When scheduling flights into a specific airport, airlines cannot simply choose to operate as many frequencies as they please. Airport schedules are governed by something called "slots."
Slots give authorization to the airlines to take off and land at an airport at a particular time on a specific day. These determine when an aircraft will depart or arrive at an airport. Simply put, with slots, a plane can get airborne.
The topic in question today concerns specific slots at Tokyo's Haneda International Airport. These slots are currently tug-of-war between Delta Air Lines and United Airlines. Let's take a look at what this situation entails.
Delta Air Lines announced it will not be starting its previously announced Portland, Oregon (PDX) to Tokyo Haneda (HND) service. Delta once operated a service between Portland and Tokyo's larger international airport, Narita (NRT). This service was flown on the 767-300ER and was suspended before the pandemic.
The Portland - Narita route was inherited from Northwest Airlines, who had been flying the route for many years before the merger. The route existed in the first place thanks to key business links between Oregon and Japanese-based companies.
Before the pandemic, Delta started considering resuming service between Portland and Tokyo. However, Delta had won the rights to a slot at Haneda Airport. Shifting Portland service to operate from Haneda would be more coveted as Haneda is closer to Tokyo's City Center. Traveling into Haneda would save travelers a long trek into the city lasting over an hour.
Moving this route to Haneda is more favorable for Delta as well. The carrier shifted operations to Haneda earlier this year, completely abandoning Narita, a hub it inherited from Northwest. However, due to the pandemic decimating demand, Delta could never resume the PDX to Tokyo route. Delta won waivers to delay the flight but is abandoning the route.
Corporate travel, especially internationally and even more so to the Far East, remains low due to the effects of the COVID-19 pandemic. Given that this was a major factor in the PDX - Tokyo service operation, there is little point in resuming the route.
This situation leaves Portland still needing a nonstop link to Asia. Delta also announced service to Seoul Incheon, South Korea (ICN), launching in 2021. However, this route continuously kept getting postponed and has yet to start to this day.
Delta maintains one long-haul route from Portland, that being to Amsterdam Schiphol, Netherlands (AMS). Aside from this, the proximity of another Delta hub in Seattle-Tacoma, Washington (SEA) has made further international expansion from Portland challenging.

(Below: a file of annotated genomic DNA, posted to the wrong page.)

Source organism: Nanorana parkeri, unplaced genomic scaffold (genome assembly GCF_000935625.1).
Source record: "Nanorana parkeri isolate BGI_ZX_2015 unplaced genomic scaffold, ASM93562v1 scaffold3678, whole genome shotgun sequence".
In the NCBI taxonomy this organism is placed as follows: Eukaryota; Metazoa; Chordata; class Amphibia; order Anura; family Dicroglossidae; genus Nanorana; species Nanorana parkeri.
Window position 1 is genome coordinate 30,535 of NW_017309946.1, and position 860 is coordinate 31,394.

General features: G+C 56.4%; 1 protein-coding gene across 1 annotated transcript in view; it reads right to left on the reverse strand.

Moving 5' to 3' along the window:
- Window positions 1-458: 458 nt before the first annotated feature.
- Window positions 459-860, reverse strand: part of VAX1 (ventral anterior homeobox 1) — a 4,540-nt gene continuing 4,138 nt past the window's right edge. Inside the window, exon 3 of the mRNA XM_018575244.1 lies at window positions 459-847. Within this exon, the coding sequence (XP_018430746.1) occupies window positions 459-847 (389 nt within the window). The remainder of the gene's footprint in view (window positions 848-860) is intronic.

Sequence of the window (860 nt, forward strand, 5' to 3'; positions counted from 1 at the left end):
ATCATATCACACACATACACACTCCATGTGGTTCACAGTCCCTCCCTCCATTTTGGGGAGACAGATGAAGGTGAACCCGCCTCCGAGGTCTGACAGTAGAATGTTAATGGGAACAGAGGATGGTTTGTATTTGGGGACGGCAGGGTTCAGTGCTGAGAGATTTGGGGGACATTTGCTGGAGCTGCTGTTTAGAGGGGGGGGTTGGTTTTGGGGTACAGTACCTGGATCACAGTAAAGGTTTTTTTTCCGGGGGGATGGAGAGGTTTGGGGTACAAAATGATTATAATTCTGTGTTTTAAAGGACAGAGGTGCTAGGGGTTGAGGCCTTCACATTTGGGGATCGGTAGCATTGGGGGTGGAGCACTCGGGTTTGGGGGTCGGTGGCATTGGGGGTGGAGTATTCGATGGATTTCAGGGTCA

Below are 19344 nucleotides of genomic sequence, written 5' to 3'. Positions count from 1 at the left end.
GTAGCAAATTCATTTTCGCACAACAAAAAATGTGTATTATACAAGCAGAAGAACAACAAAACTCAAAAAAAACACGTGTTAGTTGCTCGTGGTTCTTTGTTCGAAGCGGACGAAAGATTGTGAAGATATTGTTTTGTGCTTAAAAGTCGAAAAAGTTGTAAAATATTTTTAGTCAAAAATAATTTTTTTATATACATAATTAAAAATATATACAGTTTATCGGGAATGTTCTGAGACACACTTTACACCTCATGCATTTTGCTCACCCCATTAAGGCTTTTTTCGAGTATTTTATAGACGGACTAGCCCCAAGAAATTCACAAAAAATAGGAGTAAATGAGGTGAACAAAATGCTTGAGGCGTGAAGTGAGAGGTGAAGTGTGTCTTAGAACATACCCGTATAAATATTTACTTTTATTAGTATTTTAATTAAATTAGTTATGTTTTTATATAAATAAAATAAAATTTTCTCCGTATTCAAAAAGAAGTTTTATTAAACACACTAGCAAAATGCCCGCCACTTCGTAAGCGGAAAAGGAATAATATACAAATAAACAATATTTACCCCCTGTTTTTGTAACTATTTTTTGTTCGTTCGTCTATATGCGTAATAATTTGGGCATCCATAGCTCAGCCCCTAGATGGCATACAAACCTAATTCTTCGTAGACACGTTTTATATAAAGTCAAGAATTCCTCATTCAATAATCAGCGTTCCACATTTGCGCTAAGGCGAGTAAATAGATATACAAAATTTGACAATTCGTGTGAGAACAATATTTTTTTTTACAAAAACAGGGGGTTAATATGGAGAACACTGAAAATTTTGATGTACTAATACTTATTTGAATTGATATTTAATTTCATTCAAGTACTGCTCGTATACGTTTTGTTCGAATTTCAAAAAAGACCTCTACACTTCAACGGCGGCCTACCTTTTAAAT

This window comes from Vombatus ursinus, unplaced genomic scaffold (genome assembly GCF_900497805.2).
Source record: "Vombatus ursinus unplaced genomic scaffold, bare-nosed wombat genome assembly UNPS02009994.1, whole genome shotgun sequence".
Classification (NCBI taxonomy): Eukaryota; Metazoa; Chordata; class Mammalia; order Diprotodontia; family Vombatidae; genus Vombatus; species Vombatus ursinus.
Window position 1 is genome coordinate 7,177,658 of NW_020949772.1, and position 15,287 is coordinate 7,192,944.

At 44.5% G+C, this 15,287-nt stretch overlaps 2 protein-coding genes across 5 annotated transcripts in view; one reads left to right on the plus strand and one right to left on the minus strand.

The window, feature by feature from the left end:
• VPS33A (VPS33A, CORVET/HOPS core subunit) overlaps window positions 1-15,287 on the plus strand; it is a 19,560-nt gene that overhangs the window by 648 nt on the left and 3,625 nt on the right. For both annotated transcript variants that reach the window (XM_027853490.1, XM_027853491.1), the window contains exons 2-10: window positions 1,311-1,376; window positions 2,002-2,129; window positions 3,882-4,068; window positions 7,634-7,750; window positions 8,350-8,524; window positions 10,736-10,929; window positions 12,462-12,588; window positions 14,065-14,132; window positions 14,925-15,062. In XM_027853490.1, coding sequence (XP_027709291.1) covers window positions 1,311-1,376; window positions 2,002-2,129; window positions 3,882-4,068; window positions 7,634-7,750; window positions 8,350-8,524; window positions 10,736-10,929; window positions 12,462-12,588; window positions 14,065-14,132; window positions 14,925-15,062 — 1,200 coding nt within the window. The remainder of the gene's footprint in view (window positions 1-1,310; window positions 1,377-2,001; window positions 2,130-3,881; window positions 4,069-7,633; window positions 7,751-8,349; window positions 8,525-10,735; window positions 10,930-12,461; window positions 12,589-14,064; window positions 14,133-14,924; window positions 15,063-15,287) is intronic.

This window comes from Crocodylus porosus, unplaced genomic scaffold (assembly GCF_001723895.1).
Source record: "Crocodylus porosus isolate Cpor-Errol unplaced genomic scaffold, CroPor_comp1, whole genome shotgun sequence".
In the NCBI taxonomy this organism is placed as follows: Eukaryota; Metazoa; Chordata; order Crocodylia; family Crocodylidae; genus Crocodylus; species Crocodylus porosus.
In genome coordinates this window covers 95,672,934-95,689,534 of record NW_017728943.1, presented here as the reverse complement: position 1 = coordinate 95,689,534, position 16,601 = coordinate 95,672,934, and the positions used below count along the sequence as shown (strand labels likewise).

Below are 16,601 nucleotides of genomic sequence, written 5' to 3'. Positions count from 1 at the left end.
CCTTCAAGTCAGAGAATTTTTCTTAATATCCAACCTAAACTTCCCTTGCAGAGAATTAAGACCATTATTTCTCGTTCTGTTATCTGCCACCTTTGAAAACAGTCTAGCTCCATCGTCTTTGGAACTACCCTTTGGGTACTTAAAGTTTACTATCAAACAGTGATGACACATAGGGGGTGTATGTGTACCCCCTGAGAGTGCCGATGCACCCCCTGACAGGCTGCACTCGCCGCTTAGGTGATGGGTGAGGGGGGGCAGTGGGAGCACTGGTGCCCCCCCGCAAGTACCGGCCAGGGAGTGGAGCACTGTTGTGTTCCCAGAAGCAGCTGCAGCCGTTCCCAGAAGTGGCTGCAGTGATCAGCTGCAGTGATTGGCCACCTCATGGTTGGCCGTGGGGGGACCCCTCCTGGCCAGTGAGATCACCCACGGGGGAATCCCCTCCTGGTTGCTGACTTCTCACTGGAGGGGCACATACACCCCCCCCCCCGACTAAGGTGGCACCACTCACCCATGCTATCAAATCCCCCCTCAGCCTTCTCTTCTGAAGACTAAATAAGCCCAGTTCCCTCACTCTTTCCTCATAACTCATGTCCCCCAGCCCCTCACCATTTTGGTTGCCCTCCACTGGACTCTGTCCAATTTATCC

United Wants the Slots
United has already swooped in and filed an application to take up Delta's unused slots at Haneda that were originally intended for the Portland flights.
United Airlines released a statement highlighting why the carrier even wants the slots in the first place:
“Awarding these unused frequencies to United will ensure that these underutilized Haneda slot pairs are finally put to their highest and best use. These awards will allow United to serve the traveling public with convenient, daily service between United's key hub at Houston, one of the largest metropolitan areas in the U.S. where demand for flights to Tokyo is among the largest in the U.S., as well as provide first-ever Guam - Haneda service, enhancing travel opportunities for tourism, and business travelers flying to/from Guam.”
Simply put, United wants Delta's Portland - Haneda slots to operate a new service from Houston Intercontinental (IAH), complementing its existing route between Houston and Tokyo Narita. Given the demand for Tokyo travel from Houston, combined with Star Alliance partner All Nippon Airways' presence at Haneda, it makes sense why United wants these slots.
United also wants to launch service between its Guam hub and Haneda, marking the first time the carrier would ever serve this route. The airline presently flies between Guam and Narita. The slots United would take to operate the Guam - Haneda service are not currently held by Delta. These are held by Hawaiian Airlines.
Hawaiian has a nighttime slot pairing (arrival and departure) to serve a flight from either Honolulu or Kona. United maintains that Hawaiian has yet to fully utilize these slots, so it wants to take them.
This situation highlights the importance of slots in airport operations. Slots can make or break an airline's operation at a specific airport. So it makes sense that other airlines will flock to be the first to take them whenever slots open up, especially at a busy airport.
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